William Chapman Ralston

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William Ralston

William "Billy" Chapman Ralston (January 12, 1826 - August 27, 1875) was a San Francisco, California businessman and financier, and was the founder of the Bank of California.[1]

Contents

Biography

William Chapman Ralston was born at Wellsville, Ohio on January 12, 1826,[2] the son of Robert Ralston III and Mary Wilcoxen Chapman. He was known as "Chap" when he was young.[3]

With riches derived from Nevada's Comstock Lode, he became one of the richest and most powerful men in California. He founded the Bank of California and was known for having a nothing-is-impossible attitude.

Projects

He built Ralston Hall in Belmont, California as a summer home. Listed on the National Register of Historic Places, it is now part of the campus of Notre Dame de Namur University.[1]

He built the California Theatre on Bush Street in San Francisco, which opened on January 18, 1869.[4]

His dream was the construction of the Palace Hotel in San Francisco, California at the corner of New Montgomery and Market. He spent $5M on its construction, draining his banking empire in the process. John Painter Gaynor was the architect and engineer. It opened on October 2, 1875.[5] The hotel had early elevators or "rising rooms" and electric call buttons in the rooms. The hotel survived the 1906 earthquake, but was destroyed in the fire that followed. It was rebuilt and reopened in 1909.[5] There is still a Ralston Room in the hotel off the main corridor to the left.

In 1871, following a severe drought in California, he initiated work on the surveying for an irrigation scheme in the San Joaquin Valley, and his lobbying was successful in securing the passage through Congress in 1873 of an Act to set up a Water Commission to advise on the irrigation of California.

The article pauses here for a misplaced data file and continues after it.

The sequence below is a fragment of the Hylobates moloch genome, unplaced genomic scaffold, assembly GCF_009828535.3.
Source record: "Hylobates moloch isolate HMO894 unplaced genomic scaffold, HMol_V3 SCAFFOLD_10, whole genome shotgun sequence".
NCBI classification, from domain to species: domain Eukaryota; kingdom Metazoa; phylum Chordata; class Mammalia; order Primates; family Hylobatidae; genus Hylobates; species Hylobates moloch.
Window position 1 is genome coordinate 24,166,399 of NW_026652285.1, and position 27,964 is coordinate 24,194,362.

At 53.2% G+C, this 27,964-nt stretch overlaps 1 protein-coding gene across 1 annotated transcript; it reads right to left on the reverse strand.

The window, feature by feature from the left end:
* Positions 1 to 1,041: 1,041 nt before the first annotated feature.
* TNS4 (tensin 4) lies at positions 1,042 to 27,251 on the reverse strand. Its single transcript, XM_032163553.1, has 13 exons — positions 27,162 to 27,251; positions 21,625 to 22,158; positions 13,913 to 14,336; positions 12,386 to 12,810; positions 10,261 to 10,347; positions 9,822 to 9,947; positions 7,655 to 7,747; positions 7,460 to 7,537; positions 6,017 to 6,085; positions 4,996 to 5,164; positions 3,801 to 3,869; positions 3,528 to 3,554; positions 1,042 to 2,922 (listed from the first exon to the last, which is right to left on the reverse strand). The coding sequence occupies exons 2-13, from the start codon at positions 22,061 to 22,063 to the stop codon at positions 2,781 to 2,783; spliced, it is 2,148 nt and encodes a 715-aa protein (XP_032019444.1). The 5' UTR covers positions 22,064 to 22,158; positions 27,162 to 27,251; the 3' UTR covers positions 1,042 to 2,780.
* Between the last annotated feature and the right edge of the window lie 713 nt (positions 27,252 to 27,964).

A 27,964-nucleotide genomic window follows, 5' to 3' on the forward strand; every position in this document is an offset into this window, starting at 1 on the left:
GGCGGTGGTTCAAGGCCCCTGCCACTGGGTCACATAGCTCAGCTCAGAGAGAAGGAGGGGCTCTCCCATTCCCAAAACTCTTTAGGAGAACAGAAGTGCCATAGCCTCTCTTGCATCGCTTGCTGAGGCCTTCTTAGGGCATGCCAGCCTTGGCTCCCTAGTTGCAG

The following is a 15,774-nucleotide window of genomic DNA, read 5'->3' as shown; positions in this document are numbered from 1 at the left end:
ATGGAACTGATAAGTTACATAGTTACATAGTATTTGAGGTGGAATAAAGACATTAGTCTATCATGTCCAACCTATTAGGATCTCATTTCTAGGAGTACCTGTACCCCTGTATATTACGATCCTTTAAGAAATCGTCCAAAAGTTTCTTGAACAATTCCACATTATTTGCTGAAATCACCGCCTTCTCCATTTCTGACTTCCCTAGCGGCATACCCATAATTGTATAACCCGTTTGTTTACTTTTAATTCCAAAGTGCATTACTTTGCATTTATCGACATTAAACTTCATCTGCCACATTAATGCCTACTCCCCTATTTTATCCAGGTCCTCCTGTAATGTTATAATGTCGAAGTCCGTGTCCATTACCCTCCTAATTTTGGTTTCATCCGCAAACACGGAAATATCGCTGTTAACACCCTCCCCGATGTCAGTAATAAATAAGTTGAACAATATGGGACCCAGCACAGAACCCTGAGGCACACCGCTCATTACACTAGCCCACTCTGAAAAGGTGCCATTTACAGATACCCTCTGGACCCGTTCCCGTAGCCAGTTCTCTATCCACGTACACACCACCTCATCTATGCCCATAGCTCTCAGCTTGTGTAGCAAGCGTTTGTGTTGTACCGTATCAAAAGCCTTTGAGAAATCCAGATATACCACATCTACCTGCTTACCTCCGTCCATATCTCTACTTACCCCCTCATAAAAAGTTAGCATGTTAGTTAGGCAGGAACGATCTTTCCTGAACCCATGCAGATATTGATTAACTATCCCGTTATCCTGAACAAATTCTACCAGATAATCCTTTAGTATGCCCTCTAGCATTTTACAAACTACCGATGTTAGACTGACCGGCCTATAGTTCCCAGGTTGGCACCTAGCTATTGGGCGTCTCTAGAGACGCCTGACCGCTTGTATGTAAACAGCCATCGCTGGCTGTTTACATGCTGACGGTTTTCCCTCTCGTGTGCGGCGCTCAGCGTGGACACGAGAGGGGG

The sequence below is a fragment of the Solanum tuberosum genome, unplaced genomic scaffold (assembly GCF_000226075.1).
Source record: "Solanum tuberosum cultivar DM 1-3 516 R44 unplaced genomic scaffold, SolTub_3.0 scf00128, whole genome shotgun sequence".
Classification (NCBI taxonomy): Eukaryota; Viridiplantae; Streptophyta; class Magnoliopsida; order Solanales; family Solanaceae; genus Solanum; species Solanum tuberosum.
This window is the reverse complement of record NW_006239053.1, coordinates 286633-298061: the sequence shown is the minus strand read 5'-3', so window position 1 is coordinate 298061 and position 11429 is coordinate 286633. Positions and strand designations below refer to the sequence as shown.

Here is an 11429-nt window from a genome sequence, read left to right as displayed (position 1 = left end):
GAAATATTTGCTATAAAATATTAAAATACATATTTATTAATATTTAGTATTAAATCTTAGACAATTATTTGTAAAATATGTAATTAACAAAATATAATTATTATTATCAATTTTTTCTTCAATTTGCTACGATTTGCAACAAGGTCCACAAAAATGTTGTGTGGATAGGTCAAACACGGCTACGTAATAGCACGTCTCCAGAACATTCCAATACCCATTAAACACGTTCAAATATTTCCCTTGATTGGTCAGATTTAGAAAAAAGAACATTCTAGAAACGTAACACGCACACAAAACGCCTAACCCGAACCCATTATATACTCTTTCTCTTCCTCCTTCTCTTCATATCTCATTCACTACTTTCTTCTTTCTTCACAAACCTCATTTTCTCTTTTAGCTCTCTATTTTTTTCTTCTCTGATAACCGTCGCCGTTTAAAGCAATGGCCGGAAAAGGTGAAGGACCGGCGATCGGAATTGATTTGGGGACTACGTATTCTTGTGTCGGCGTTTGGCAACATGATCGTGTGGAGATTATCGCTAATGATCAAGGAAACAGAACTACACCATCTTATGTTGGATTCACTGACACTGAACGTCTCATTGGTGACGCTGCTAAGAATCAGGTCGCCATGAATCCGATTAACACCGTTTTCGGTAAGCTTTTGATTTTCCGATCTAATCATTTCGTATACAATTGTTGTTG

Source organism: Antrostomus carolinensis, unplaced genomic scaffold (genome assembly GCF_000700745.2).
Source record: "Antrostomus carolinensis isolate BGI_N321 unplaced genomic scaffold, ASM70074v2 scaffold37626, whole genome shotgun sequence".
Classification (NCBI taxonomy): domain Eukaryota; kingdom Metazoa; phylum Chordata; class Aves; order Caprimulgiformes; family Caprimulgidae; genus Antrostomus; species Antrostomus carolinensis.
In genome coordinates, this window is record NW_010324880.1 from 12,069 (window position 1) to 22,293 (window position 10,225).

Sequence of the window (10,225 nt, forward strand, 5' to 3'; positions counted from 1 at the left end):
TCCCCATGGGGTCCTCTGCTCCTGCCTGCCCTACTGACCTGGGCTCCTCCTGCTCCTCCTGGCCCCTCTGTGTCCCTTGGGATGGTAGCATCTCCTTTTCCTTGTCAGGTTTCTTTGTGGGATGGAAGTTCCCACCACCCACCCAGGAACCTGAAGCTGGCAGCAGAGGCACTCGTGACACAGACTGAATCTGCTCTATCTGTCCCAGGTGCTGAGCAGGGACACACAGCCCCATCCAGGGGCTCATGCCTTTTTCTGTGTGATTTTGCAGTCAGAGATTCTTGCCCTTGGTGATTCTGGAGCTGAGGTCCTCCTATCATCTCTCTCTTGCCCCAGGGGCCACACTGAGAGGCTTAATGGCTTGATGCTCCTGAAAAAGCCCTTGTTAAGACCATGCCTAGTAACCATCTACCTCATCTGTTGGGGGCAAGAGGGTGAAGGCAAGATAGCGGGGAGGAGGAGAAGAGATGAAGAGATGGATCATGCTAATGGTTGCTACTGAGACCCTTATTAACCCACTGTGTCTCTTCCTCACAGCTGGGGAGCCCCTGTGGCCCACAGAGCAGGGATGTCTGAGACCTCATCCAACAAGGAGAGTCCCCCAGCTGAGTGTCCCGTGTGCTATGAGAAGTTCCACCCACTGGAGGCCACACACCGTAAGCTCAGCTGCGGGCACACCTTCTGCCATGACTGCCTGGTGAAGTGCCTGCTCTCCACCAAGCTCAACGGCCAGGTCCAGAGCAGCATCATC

He was also involved in Philip Arnold's diamond-mining hoax of 1872.

The collapse of his financial empire

In 1875, his financial empire collapsed as a result of the combination of the expense of building the Palace Hotel, the failure of his attempt to buy and then resell the Spring Valley Water Company, the after-effects of the Panic of 1873, and a crash in the stock value of the Bank of California. The crash occurred just weeks before the opening of the Palace Hotel.

Death

The day after the collapse, his body was found in the San Francisco Bay, due either from a stroke during his regular swim or from suicide. About 50,000 people were said to have watched his funeral procession, and 8,000 of his friends were said by Robert Brereton to have attended the public meeting held in Union Hall on September 8, 1875 to express the community's loss. His partner, U.S. Senator William Sharon, acquired many of his assets, including the Palace Hotel and Ralston Hall.

Namesakes

Ralston Avenue is one of the principal roads in Belmont, California. Ralston Street in Reno is named for William Ralston. There are Ralston Avenue exits from both Highway 92 and Highway 101. Ralston Middle School, Ralston Hall, and the William Chapman Ralston Award are all named after him. A small mining town in southwest New Mexico was named Ralston City in honor of William Ralston, its largest investor, but has since been renamed Shakespeare, New Mexico. The town of Modesto was to be named for Ralston; he declined, however, and it was called Modesto as one of the Spanish-speaking workers at the naming ceremony for that town said he was "muy modesto" or very modest. Modesto is home to Ralston Tower, an 11-floor building dedicated to elderly living. It is the second-tallest building in the city.

References

  1. ^ a b "A celebrated history". Ralston Hall Mansion. http://www.ralstonhall.com/history/. Retrieved 6 August 2011. 
  2. ^ "Captain William Chapman Ralston". The Maritime Heritage Project. http://www.maritimeheritage.org/captains/ralston.html. Retrieved 6 August 2011. 
  3. ^ Pierce, J. Kingston. "The magician of San Francisco". zPub San Francisco. http://www.zpub.com/sf/history/ralston.html. Retrieved 6 August 2011. 
  4. ^ National Register of Historic Places in San Francisco
  5. ^ a b "Palace Hotel: A San Francisco Historic Hotel". Palace Hotel, San Francisco. http://www.sfpalace.com/history. Retrieved 6 August 2011. 

External links